Tag Archives: practicing Spanish

¡Qué Difícil es Hablar el Español!

Oh my. This is so good. Even if you only understand a fraction of it, this is a witty, entertaining, and talented take on the frustrations involved with learning a global language like Spanish, with all its differences around the world.

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Practicing Spanish with Movies: A Review of Casi Divas

Everyone’s heard a story at some point in their life about a person who taught themselves to speak [insert foreign language here] by watching lots of television and movies in their target language. Especially for people learning American English, Hollywood productions and popular TV series can provide a window into American social and linguistic norms and practices that textbooks often can’t, even if it is a somewhat distorting window. We all know that watching The Help or Bridesmaids or Friends doesn’t provide the viewer with a flawless picture of how people live and communicate in America, now or in the past, but even exaggerated versions of American life on screen can provide insights into the things we as a country value and how we interact with one another. All in all, I am a strong believer that the benefits of watching movies far outweigh any risks that might be involved  (like accidentally picking up Sylvester Stallone’s weird slur/drawl after watching Rambo one too many times or thinking that “E.T. phone home” is an appropriate, colloquial way to request use of a telephone).

I watch Spanish-language movies as often as I can. While the Netflix Watch Instantly selection in this genre is quite disappointing, it still gives me instant access to way more movies than I had available to me before. Subtitles, for better or for worse, are turned on, with no option to be turned off. I’ve found that the DVD options they offer are much more complete, but I like my instant gratification so I’m sticking with the online rentals for the time being.
One movie that I discovered through the service was a Mexican comedy called Casi Divas (Almost Divas). The plot (which at times takes on a vague-mockumentary-ish feel that I wish they had pursued further) centers around a nationwide casting call for a new movie based on a fictional telenovela called Maria Enamorada. With the telenovela’s leading lady growing too old to play the part in the movie (and not happy about it at all), the studio holds an open American Idol-style casting call, complete with acting competitions and telephone voting to find the new Maria. The movie follows four hopeful contestants from different parts of Mexico and very different walks of life as they compete for the starring role.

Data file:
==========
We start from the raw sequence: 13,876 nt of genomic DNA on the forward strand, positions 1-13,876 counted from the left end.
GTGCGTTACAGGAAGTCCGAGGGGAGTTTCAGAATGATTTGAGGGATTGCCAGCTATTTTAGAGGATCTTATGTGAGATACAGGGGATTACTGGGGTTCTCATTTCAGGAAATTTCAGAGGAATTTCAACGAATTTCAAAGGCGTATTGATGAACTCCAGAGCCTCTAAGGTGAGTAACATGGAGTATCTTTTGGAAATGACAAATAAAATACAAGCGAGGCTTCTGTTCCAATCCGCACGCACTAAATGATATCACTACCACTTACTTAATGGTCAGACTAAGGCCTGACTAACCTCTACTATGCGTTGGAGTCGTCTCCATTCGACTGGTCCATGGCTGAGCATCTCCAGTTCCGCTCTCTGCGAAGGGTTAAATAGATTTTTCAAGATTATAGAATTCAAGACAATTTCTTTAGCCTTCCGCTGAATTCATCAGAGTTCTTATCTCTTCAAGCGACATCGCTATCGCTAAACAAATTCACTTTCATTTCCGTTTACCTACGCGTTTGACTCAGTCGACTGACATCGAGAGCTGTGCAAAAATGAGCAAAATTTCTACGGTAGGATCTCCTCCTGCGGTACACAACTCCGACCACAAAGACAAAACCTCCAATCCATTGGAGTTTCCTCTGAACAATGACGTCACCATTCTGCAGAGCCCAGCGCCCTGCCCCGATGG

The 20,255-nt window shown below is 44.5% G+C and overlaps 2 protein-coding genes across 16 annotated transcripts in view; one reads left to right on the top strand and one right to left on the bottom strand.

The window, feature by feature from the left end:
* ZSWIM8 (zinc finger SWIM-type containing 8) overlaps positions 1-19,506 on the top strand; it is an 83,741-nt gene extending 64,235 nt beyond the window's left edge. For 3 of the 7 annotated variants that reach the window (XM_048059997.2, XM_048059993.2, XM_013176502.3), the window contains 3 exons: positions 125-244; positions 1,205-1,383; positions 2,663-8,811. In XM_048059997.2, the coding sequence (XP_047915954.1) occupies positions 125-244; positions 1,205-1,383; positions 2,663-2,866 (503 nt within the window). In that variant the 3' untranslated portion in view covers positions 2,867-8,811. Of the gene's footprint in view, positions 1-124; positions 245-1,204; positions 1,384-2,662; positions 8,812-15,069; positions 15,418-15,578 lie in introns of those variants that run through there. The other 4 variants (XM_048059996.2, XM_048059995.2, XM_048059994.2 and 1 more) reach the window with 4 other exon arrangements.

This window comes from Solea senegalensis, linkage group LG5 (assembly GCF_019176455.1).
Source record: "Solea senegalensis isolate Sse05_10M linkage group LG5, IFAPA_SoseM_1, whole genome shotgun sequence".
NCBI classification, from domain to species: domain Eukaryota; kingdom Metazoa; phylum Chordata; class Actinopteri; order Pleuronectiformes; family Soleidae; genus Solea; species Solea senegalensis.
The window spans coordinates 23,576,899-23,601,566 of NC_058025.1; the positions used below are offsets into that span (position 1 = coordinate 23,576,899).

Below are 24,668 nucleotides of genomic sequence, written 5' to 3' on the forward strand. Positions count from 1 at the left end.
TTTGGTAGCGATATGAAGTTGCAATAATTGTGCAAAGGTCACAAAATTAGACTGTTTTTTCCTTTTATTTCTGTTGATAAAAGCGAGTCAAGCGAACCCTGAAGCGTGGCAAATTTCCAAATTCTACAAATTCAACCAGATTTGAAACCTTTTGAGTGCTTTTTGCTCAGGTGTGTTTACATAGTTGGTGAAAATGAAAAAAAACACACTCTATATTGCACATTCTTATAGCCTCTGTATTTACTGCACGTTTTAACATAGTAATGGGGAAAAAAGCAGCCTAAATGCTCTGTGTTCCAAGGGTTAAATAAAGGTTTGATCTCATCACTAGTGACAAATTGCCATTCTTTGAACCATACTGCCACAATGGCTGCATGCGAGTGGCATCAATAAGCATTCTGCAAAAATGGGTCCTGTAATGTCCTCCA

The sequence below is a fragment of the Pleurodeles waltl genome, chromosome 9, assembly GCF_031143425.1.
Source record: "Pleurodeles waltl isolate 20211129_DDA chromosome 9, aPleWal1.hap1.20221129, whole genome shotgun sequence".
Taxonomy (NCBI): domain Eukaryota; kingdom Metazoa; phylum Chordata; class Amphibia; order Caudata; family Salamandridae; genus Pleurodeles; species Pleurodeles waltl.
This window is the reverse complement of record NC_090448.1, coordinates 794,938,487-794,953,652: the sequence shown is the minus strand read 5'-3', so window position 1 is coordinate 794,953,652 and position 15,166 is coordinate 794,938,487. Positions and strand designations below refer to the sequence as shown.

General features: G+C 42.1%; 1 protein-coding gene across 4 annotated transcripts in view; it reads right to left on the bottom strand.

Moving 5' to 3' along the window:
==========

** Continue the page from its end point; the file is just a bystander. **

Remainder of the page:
This is not the type of movie I normally watch, but I have to confess, I love it. It’s in large part a very silly comedy, but there are very serious undertones that address a number of social issues of importance in modern Mexico.

A rich contestant from Guadalajara struggles with her self-image and relies on her wealthy family to get her through the competition, another from Oaxaca is discriminated against because of her race (she is a Zapoteca Indian), another has a secret that could eliminate her from the competition (revealed halfway through the film), and one contestant from Ciudad Juárez hopes to use the fame she’d acquire by winning the competition to escape the murderous city she’s grown up in, and the numerous disappearances and killings that have plagued the city’s women for years. I do think the film glazes over many of these issues, but their mere presence as plot elements keeps the movie from being too fluffy and adds a little heart and soul to an otherwise lighthearted story line.

This is a bit of a screwball comedy, a bit stereotypical,  and it definitely focuses on the ladies (the male characters are not necessarily painted in the most flattering light), but overall I would highly recommend it. I don’t think it got the best reviews overall, but honestly, it’s enjoyable. If you want to read some more critical perspectives, NPR and The Los Angeles Times both gave it fairly favorable, though by no means rave reviews.

Language-wise, there is a lot of fast talking, but there was clearly effort put into differentiating the characters’ different personal styles, and I think that comes through in a number of very distinctive speaking styles that are nice to see side by side. I’m not used to all the Mexican colloquialisms that appear throughout the film, but overall I think it’s a great vehicle for learning some new vocab and grammatical structures more commonly used south of the border.

Don’t have Netflix? You can also get the DVD from Walmart for $5.

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